This group soon turned toxic and was no longer qualified to make good decisions. Isolated from dissenting opinions, they thought of themselves as invincible. The group also believed they were morally right and pressured other people to agree with them.

20. Nazi Germany

One symptom of groupthink is a fanatical need to carry out decisions made by the team leader, project manager, or person in charge (no matter how horrific these decisions are.) In the case of Nazi Germany, this is what clearly happened. Hitler used his understanding of group dynamics and above-average ability for public speaking to hold an entire nation in sway. This eventually led to the outbreak of World War 2, the deaths of millions of people, and different groups being oppressed.

21. Mean Girls

Mean Girls is a 2004 teenage comedy film that has since become a cult-classic. The film centers on a group of girls who come together to bully and ostracize another girl. This group of girls (known as The Plastics) routinely engage in groupthink. They follow their leader fanatically and blindly go along with anything she tells them to do.

The girls also believe that everything they do is right and discard their personal opinions. What’s more, they also believe that their actions are morally justified and are actually a good thing.

22. The Wave

The Wave is a 2008 film that explores the phenomena of groupthink and how it creates highly cohesive groups. Based on an in-class social experiment by the American teacher and author Ron Jones, this exercise helped to show students why Germans accepted the Nazi Party and fell beneath Hitler’s spell. In this experiment, Jones told students he was starting a fictional movement known as “The Third Wave.” He then took various beliefs held by the Nazi Party and passed these off as the aims of his movement.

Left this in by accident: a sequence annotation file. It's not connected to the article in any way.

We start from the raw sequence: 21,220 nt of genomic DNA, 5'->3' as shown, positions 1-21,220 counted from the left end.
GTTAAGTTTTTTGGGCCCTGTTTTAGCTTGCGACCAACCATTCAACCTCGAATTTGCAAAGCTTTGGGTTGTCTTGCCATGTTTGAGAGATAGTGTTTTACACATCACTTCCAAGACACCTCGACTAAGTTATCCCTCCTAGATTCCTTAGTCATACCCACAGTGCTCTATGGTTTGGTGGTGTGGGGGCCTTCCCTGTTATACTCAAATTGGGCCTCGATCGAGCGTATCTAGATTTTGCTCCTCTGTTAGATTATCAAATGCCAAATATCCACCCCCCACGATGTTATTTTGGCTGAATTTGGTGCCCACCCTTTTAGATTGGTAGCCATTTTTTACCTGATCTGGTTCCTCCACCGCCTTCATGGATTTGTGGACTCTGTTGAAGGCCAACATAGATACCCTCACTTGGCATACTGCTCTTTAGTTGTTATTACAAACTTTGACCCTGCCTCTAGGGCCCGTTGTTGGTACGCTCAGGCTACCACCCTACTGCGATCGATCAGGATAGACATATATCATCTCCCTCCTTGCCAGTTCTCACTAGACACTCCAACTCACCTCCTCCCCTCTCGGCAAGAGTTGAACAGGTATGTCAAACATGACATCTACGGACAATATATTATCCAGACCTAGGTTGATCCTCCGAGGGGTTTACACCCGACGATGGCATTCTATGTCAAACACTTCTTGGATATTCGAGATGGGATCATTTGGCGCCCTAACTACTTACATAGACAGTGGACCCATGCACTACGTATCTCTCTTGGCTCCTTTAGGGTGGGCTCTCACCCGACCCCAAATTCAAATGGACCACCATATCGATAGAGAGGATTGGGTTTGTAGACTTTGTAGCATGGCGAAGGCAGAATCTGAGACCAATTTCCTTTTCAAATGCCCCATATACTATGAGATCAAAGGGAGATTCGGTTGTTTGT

For example, he explained to students that the eventual aim of the movement was to “eliminate democracy.” Accompanying this was a series of exercises and rules which students had to follow. One of these rules required that students stand up when answering questions and begin their answer by saying “Mr. Jones.” The experiment took place over five days, and each day added more rules and beliefs. On the fifth day, Ron told students that they were going to watch a video. This video then explained that they were part of a social experiment.

23. The Ice Bucket Challenge

What started out as a challenge to bring awareness to the motor neuron disease ALS soon spiraled into a terrifying example of groupthink. In this challenge, participants dumped a bucket of ice water over their heads and uploaded the video to social media.

This challenge quickly went viral, and millions of people took part, without really knowing what the purpose of the stunt was. And although groups like the ALS Association received millions in extra funding, most people had no idea that there were positive intentions behind this challenge. In the end, it became nothing more than a way to seek attention on social media.

24. Cancel Culture

“Cancel culture” is another blatantly obvious example of groupthink. This phenomenon embodies the worst aspects of this concept, including the total belief that the group is in the right. All it takes is one accusation, and an unthinking lynch mob will descend on you. Victims of cancel culture are convicted without trial and may have their careers, lives, and families destroyed. Worst of all, there’s almost nothing they can do about it. And yes, there are people who genuinely deserve cancellation, but many people are innocent victims.

25. Mensa

One of the features of groupthink is that such groups often have exaggerated beliefs in their abilities. A good example of this is Mensa. Members of this group believe they are geniuses when in fact, many have only average intelligence. Their higher intelligence also makes them believe that whatever they think is right.

Some people actually believe that this organization is a scam. Considering that Mensa charges hefty membership fees, this could actually be true.


Groupthink can occur any time you involve a group of people in decision-making. This can have disastrous consequences for the group. The best way to avoid this phenomenon is to make yourself aware of it (studying the above examples will help.) It’s also important that you practice open-mindedness in your thinking and base your decisions on a variety of viewpoints. Also, avoid spending too much time with the group and seek outside advice.